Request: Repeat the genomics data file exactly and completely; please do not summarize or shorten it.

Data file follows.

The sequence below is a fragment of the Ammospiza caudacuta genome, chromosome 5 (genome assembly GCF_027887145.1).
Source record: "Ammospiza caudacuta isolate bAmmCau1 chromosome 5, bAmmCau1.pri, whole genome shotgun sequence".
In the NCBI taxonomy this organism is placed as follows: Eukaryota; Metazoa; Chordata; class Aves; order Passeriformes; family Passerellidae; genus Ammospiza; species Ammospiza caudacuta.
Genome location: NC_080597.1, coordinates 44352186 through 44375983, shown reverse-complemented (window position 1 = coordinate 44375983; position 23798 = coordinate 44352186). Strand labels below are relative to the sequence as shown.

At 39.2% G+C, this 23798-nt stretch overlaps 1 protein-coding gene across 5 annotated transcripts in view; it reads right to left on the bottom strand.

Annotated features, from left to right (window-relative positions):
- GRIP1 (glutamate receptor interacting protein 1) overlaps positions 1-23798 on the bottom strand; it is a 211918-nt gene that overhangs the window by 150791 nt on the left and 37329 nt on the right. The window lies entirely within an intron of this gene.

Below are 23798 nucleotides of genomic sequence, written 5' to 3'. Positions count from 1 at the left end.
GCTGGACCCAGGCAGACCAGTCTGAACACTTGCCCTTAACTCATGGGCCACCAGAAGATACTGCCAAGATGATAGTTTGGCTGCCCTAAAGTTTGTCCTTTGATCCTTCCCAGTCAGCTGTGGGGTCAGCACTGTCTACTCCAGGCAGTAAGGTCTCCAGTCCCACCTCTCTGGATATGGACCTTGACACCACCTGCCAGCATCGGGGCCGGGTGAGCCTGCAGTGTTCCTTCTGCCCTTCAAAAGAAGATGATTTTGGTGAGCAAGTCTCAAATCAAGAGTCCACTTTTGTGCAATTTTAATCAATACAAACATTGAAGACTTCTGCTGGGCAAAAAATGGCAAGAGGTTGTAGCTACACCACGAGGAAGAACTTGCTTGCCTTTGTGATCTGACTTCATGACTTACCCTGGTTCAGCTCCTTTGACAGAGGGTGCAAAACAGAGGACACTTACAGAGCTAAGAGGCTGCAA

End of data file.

The sequence below is a fragment of the Ammospiza caudacuta genome, chromosome 5 (genome assembly GCF_027887145.1).
Source record: "Ammospiza caudacuta isolate bAmmCau1 chromosome 5, bAmmCau1.pri, whole genome shotgun sequence".
In the NCBI taxonomy this organism is placed as follows: Eukaryota; Metazoa; Chordata; class Aves; order Passeriformes; family Passerellidae; genus Ammospiza; species Ammospiza caudacuta.
Genome location: NC_080597.1, coordinates 44352186 through 44375983, shown reverse-complemented (window position 1 = coordinate 44375983; position 23798 = coordinate 44352186). Strand labels below are relative to the sequence as shown.

At 39.2% G+C, this 23798-nt stretch overlaps 1 protein-coding gene across 5 annotated transcripts in view; it reads right to left on the bottom strand.

Annotated features, from left to right (window-relative positions):
- GRIP1 (glutamate receptor interacting protein 1) overlaps positions 1-23798 on the bottom strand; it is a 211918-nt gene that overhangs the window by 150791 nt on the left and 37329 nt on the right. The window lies entirely within an intron of this gene.

Below are 23798 nucleotides of genomic sequence, written 5' to 3'. Positions count from 1 at the left end.
GCTGGACCCAGGCAGACCAGTCTGAACACTTGCCCTTAACTCATGGGCCACCAGAAGATACTGCCAAGATGATAGTTTGGCTGCCCTAAAGTTTGTCCTTTGATCCTTCCCAGTCAGCTGTGGGGTCAGCACTGTCTACTCCAGGCAGTAAGGTCTCCAGTCCCACCTCTCTGGATATGGACCTTGACACCACCTGCCAGCATCGGGGCCGGGTGAGCCTGCAGTGTTCCTTCTGCCCTTCAAAAGAAGATGATTTTGGTGAGCAAGTCTCAAATCAAGAGTCCACTTTTGTGCAATTTTAATCAATACAAACATTGAAGACTTCTGCTGGGCAAAAAATGGCAAGAGGTTGTAGCTACACCACGAGGAAGAACTTGCTTGCCTTTGTGATCTGACTTCATGACTTACCCTGGTTCAGCTCCTTTGACAGAGGGTGCAAAACAGAGGACACTTACAGAGCTAAGAGGCTGCAA